There’s something to be said for book reviews. Many writers use them as a tool–a stepping stone to improving their writing. They listen to what their audience wants and try to figure out how to make the next book better. But not all reviews are helpful. If you’re a writer who has sold even a handful of books, you’re going to run into it: the dreaded one and two star review.

Believe it or not, this is what keeps a lot of writers as just that–writers, not published authors. There’s a very real and palpable fear in the writing community of being judged, and not just judged, but judged harshly. And while it’s definitely scary to put yourself and your work out into the world, stalling your own writing career because of that fear is downright silly. But writers do it all the time. They do it because of that one reviewer–the reviewer that’s overly harsh, overly critical, and less than specific about what they liked and didn’t like about a work of literature. Every writer has them. Stephen King has a whole army of haters. They’re vampires, and most of the time they huddle in the shadows not under the cover of night, but under the cover of anonymity.

Vampire reviewers huddle under the cover of anonymity

The fact that sites like Amazon and Barnes and Noble allow you to post anonymous reviews is a problem. Quite frankly, it shouldn’t be allowed. The second problem: reviews don’t have a word count requirement, and they should. The fact that people can post reviews without it being tied to them in any way, shape, or form, is basically giving that person license to be an idiot. And while some may say ‘what’s the big deal?’, if you’re a writer, it’s a very big deal. A single mindless comment can bring even the best of us to our knees.

I’m not saying that one and two star reviews shouldn’t exist. I’m a believer of freedom of speech, freedom of expression, and if you have an opinion, don’t be afraid to speak your mind. But with reviews, there’s a fine line between critique and critic. Critique puts something on the table, be it a comment on character development or plot. It offers the writer some incite on why the reader didn’t like what they read, and while even the most constructive criticism can sting, it’s at least helpful. The critic is the guy who tosses out one and two star reviews like they’re going out of style. They’ll say something like ‘this book sucked, I wouldn’t recommend it to anybody.’ How does that help anyone? It doesn’t offer a potential reader any incite on why the reviewer thought the work was bad; but worst of all, it strips the writer, for just the briefest of moments, of the hard work, the effort, and the dogged determination they put into that novel… and for what? For someone to shout ‘you suck!’ from the rooftops and run away before they can be identified.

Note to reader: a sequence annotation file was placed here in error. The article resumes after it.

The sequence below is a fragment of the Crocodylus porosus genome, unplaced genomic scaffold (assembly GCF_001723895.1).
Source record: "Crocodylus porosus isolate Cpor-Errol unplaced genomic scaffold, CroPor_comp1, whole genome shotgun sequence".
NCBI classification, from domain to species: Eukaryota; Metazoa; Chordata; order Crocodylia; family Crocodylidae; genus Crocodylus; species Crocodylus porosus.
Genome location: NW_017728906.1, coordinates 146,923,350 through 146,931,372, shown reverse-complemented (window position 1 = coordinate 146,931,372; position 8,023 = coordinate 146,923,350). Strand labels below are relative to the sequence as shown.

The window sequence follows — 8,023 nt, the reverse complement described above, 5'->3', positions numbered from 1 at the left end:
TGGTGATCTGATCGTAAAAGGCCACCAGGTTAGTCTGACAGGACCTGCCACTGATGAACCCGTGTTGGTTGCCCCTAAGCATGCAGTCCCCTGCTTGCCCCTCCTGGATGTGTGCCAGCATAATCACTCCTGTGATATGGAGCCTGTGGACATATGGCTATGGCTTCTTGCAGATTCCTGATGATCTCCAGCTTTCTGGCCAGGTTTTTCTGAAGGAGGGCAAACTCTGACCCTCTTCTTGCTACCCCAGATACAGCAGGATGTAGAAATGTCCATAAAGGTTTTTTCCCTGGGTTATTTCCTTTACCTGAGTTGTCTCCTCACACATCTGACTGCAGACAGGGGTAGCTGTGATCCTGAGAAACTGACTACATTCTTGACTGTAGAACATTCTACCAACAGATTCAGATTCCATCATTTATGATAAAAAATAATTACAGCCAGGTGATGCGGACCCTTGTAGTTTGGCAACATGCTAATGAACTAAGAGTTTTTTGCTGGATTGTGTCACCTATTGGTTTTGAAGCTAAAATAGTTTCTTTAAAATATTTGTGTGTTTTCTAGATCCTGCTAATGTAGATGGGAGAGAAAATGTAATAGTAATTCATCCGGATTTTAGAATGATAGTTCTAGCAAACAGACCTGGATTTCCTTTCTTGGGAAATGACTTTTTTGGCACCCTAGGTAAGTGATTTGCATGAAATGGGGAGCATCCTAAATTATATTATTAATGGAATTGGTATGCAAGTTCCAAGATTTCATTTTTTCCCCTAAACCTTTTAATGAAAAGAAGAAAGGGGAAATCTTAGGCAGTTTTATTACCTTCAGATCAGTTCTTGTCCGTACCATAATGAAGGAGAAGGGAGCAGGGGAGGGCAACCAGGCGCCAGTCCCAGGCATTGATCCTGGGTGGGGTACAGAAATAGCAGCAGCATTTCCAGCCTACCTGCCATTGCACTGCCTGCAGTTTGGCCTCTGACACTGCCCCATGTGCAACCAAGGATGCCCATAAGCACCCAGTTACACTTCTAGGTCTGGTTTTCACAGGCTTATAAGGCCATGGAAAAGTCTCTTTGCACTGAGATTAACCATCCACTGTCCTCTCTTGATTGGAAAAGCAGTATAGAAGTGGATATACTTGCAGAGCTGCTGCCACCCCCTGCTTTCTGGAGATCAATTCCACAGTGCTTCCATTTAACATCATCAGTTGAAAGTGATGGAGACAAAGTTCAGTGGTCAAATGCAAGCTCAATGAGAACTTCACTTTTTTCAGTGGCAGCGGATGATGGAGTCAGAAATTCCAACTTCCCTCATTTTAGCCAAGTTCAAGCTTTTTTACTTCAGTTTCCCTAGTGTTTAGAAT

Putting a novel up for sale is a hell of a task

I’m a firm believer that if someone isn’t a writer, there’s no way for them to truly understand how much emotion goes in to producing a piece of work. And then there’s the bravery part. Putting a novel up for sale on a site like Amazon, where anyone in the world can purchase it, read it, and judge it, is a hell of a task. It’s hard enough to be judged for any multitude of reasons throughout our lives. It’s even harder when that judgment doesn’t have a name or a face, or, quite frankly, anything constructive to say.

So the next time you’re ready to post a one or two star review, by all means go for it. But stop, take some time, and put some effort into that review, because the author very well may be reading it as soon as you post it, and that author is just as human and imperfect as you are. The only difference is that they’ve got their head on the chopping block, and you’re the one wielding the axe.


AniaBorn in Ciechanow Poland, Ania Ahlborn’s earliest childhood memory is of crawling through a hole in the chain link fence that separated her family home from the large wooded cemetery next door. She’d spend hours among the headstones, breaking up bouquets of silk flowers so that everyone had their equal share. She’s been drawn to the spookier things in life ever since.

Ania has been dabbling in fiction since the age of twelve. She attended the University of New Mexico, where she received her BA in creative writing. Seed is her first published work.

You can find Ania online at www.aniaahlborn.com